Matt Carter and the No. 61 team had much the same trouble, as they were slow off the truck and never got faster. When asked about what was keeping the No. 61 so far off the pace, crew chief Doug Taylor remarked “we’re just really slow.” Carter’s run (he finished in 27th, nine laps down) was further hampered by troubles on pit road; mis-communication during green-flag pit stops around the race’s halfway point led to a delay in the gasman going over the wall, forcing an additional pit stop for the team… and for Taylor to come off his pit box and express vocally his displeasure with some of his crew.
12 cars in Saturday’s field start-and-parked, including seven in the first six laps. Do the math, that’s over 25% of the field. But it’s not a problem right? It’s been around forever, right?
25% of the freaking field for a race didn’t race. That IS a problem.
Underdog Performer of the Race: Morgan Shepherd. The plight of Faith Motorsports is well known, with owner/driver Shepherd laying off his pit crew after failing to qualify for every race since Watkins Glen. That all changed this weekend, as Shepherd timed into Saturday’s field at Dover. And with a makeshift crew that included Herd Racing driver Brett Rowe, former driver Chad Beahr and Faith Motorsports secretary Shannon Feldmann as crew chief, the longtime Nationwide veteran qualified in the top 20 and delivered a 21st-place finish that was his best at Dover since he finished third at the track… in 1988. What’s more, the volunteer, makeshift pit crew that Shepherd had assembled for this race did an admirable job, pulling off a solid two-tire change under green-flag conditions. Frontstretch interviewed Shepherd prior to the Dover race regarding the status of his team (look for it next week), and considering their need to make races, Saturday was a true blessing for the No. 89 bunch.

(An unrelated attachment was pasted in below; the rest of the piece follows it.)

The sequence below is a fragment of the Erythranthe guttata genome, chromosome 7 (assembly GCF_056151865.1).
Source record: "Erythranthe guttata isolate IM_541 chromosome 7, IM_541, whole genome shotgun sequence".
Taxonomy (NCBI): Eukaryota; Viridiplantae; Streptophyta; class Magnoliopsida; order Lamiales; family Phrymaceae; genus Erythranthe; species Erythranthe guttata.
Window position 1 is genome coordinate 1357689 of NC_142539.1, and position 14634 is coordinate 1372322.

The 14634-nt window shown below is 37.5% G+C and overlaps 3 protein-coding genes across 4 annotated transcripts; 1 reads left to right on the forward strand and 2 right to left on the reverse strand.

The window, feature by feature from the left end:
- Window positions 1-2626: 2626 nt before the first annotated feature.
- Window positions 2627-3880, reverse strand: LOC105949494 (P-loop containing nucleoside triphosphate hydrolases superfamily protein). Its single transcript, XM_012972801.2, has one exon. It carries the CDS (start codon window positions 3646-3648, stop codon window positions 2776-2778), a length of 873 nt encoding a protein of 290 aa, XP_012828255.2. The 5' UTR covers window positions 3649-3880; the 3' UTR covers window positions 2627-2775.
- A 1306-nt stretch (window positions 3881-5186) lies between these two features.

The Final Word
Yes, the Hamlin/Keselowski dust-up was the big story of the day, and I’ve already published my take on the incident.
My other thoughts following Saturday’s race:
- Bowyer was brought on board the No. 29 car for the next three races to improve the team’s performance. One race in, he won… in a car that Leicht was supposed to drive. This is obviously good news for RCR’s Nationwide Series program, but is it for Leicht? With Bowyer able to turn that car around so quickly, one can’t help but wonder if Childress’s eyes turn away from the performance of the car… and towards the performance of development driver Leicht, whose 2010 plans remain highly fluid.
- Steve Wallace is all of a sudden fifth in the Nationwide points. He finished 12th on Saturday, and even though competitors were wary of racing too close to the driver of the No. 66 (a transmission from Annett’s spotter on lap 67 stated “Let him go, he’ll dump you in a heartbeat”) the progress that Rusty’s son has made in the Nationwide ranks is pronounced. He’ll challenge for a number of wins in 2010.
- Jason Keller scored his first top 10 since Iowa in what has been a bit of a rebound stretch for he and the Baker/Curb No. 27 team. A team searching for a sponsor and driver searching for a ride, the veteran and his team are back up to seventh in points, and were one of only 13 cars to finish on the lead lap Saturday.
- Finally, back to Bowyer and Hamlin. What a dichotomy of the risk/reward of Cup drivers racing Nationwide. For Hamlin, Saturday was the agony, a mistake resulting in a torn-up racecar and a post-race tantrum that likely had JGR’s PR staff burning the midnight oil to gloss over. For Bowyer, it was ecstasy, scoring his first NASCAR win since Daytona in July, a much needed victory for RCR and a confidence booster heading into Sunday’s Cup race with a car he’s confident in. The choice to put a Cup driver in a Nationwide car is always a gamble… and on Saturday the Chase driver lost, the non-Chaser won. It’ll be interesting to see if any big owners take this race to heart…